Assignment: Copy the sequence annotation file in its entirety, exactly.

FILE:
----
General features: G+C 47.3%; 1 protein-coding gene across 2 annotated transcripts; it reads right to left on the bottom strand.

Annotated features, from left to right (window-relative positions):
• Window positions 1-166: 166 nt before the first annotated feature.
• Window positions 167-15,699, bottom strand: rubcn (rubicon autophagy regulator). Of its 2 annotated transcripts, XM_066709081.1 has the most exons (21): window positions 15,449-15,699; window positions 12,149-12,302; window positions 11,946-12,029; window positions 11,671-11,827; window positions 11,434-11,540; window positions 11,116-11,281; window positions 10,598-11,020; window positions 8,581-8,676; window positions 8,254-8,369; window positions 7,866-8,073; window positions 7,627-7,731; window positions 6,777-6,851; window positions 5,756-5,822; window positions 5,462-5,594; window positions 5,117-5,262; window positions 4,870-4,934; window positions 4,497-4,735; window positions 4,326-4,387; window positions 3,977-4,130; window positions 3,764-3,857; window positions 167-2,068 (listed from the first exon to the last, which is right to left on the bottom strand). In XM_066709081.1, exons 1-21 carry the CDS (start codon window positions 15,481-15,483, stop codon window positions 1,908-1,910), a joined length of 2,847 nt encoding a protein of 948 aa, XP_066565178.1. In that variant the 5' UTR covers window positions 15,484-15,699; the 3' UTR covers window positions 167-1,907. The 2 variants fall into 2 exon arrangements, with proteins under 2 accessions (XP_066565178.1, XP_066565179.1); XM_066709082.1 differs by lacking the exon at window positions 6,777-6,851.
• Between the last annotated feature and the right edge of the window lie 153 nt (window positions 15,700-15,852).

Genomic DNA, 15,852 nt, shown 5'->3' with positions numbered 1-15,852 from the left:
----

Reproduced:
General features: G+C 47.3%; 1 protein-coding gene across 2 annotated transcripts; it reads right to left on the bottom strand.

Annotated features, from left to right (window-relative positions):
• Window positions 1-166: 166 nt before the first annotated feature.
• Window positions 167-15,699, bottom strand: rubcn (rubicon autophagy regulator). Of its 2 annotated transcripts, XM_066709081.1 has the most exons (21): window positions 15,449-15,699; window positions 12,149-12,302; window positions 11,946-12,029; window positions 11,671-11,827; window positions 11,434-11,540; window positions 11,116-11,281; window positions 10,598-11,020; window positions 8,581-8,676; window positions 8,254-8,369; window positions 7,866-8,073; window positions 7,627-7,731; window positions 6,777-6,851; window positions 5,756-5,822; window positions 5,462-5,594; window positions 5,117-5,262; window positions 4,870-4,934; window positions 4,497-4,735; window positions 4,326-4,387; window positions 3,977-4,130; window positions 3,764-3,857; window positions 167-2,068 (listed from the first exon to the last, which is right to left on the bottom strand). In XM_066709081.1, exons 1-21 carry the CDS (start codon window positions 15,481-15,483, stop codon window positions 1,908-1,910), a joined length of 2,847 nt encoding a protein of 948 aa, XP_066565178.1. In that variant the 5' UTR covers window positions 15,484-15,699; the 3' UTR covers window positions 167-1,907. The 2 variants fall into 2 exon arrangements, with proteins under 2 accessions (XP_066565178.1, XP_066565179.1); XM_066709082.1 differs by lacking the exon at window positions 6,777-6,851.
• Between the last annotated feature and the right edge of the window lie 153 nt (window positions 15,700-15,852).

Genomic DNA, 15,852 nt, shown 5'->3' with positions numbered 1-15,852 from the left: